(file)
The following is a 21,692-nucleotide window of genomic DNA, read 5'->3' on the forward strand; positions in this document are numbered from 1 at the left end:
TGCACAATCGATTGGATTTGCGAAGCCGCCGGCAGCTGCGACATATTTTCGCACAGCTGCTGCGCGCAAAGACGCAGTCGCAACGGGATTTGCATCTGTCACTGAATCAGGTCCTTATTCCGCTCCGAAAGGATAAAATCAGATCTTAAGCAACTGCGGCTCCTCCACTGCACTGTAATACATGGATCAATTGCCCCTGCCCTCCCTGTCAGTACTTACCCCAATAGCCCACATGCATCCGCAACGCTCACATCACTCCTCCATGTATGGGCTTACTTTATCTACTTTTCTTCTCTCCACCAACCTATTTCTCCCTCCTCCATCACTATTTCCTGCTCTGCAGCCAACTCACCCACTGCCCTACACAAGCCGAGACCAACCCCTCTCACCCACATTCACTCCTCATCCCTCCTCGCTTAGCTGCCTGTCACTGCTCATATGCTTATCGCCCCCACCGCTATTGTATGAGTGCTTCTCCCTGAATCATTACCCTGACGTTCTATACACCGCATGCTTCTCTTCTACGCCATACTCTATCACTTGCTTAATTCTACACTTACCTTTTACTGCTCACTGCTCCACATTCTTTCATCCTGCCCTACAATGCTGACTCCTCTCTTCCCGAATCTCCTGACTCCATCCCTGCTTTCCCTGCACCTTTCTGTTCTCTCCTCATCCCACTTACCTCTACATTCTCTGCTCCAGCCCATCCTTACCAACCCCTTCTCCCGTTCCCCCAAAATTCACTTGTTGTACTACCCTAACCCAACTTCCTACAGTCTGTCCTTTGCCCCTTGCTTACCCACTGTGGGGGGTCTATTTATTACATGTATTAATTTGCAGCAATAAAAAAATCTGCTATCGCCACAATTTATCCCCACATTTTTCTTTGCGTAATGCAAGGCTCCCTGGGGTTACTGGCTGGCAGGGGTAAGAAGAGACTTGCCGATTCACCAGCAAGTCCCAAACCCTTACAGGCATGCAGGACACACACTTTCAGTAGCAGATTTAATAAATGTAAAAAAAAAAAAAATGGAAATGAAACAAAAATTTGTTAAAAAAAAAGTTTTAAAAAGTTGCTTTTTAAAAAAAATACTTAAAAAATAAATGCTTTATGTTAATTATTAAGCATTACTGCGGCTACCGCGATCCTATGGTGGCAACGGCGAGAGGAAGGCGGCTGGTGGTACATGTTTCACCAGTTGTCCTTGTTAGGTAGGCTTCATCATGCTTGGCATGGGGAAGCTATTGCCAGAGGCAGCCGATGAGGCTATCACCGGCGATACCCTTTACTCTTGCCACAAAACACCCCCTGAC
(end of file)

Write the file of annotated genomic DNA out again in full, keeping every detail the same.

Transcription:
The following is a 21,692-nucleotide window of genomic DNA, read 5'->3' on the forward strand; positions in this document are numbered from 1 at the left end:
TGCACAATCGATTGGATTTGCGAAGCCGCCGGCAGCTGCGACATATTTTCGCACAGCTGCTGCGCGCAAAGACGCAGTCGCAACGGGATTTGCATCTGTCACTGAATCAGGTCCTTATTCCGCTCCGAAAGGATAAAATCAGATCTTAAGCAACTGCGGCTCCTCCACTGCACTGTAATACATGGATCAATTGCCCCTGCCCTCCCTGTCAGTACTTACCCCAATAGCCCACATGCATCCGCAACGCTCACATCACTCCTCCATGTATGGGCTTACTTTATCTACTTTTCTTCTCTCCACCAACCTATTTCTCCCTCCTCCATCACTATTTCCTGCTCTGCAGCCAACTCACCCACTGCCCTACACAAGCCGAGACCAACCCCTCTCACCCACATTCACTCCTCATCCCTCCTCGCTTAGCTGCCTGTCACTGCTCATATGCTTATCGCCCCCACCGCTATTGTATGAGTGCTTCTCCCTGAATCATTACCCTGACGTTCTATACACCGCATGCTTCTCTTCTACGCCATACTCTATCACTTGCTTAATTCTACACTTACCTTTTACTGCTCACTGCTCCACATTCTTTCATCCTGCCCTACAATGCTGACTCCTCTCTTCCCGAATCTCCTGACTCCATCCCTGCTTTCCCTGCACCTTTCTGTTCTCTCCTCATCCCACTTACCTCTACATTCTCTGCTCCAGCCCATCCTTACCAACCCCTTCTCCCGTTCCCCCAAAATTCACTTGTTGTACTACCCTAACCCAACTTCCTACAGTCTGTCCTTTGCCCCTTGCTTACCCACTGTGGGGGGTCTATTTATTACATGTATTAATTTGCAGCAATAAAAAAATCTGCTATCGCCACAATTTATCCCCACATTTTTCTTTGCGTAATGCAAGGCTCCCTGGGGTTACTGGCTGGCAGGGGTAAGAAGAGACTTGCCGATTCACCAGCAAGTCCCAAACCCTTACAGGCATGCAGGACACACACTTTCAGTAGCAGATTTAATAAATGTAAAAAAAAAAAAAATGGAAATGAAACAAAAATTTGTTAAAAAAAAAGTTTTAAAAAGTTGCTTTTTAAAAAAAATACTTAAAAAATAAATGCTTTATGTTAATTATTAAGCATTACTGCGGCTACCGCGATCCTATGGTGGCAACGGCGAGAGGAAGGCGGCTGGTGGTACATGTTTCACCAGTTGTCCTTGTTAGGTAGGCTTCATCATGCTTGGCATGGGGAAGCTATTGCCAGAGGCAGCCGATGAGGCTATCACCGGCGATACCCTTTACTCTTGCCACAAAACACCCCCTGAC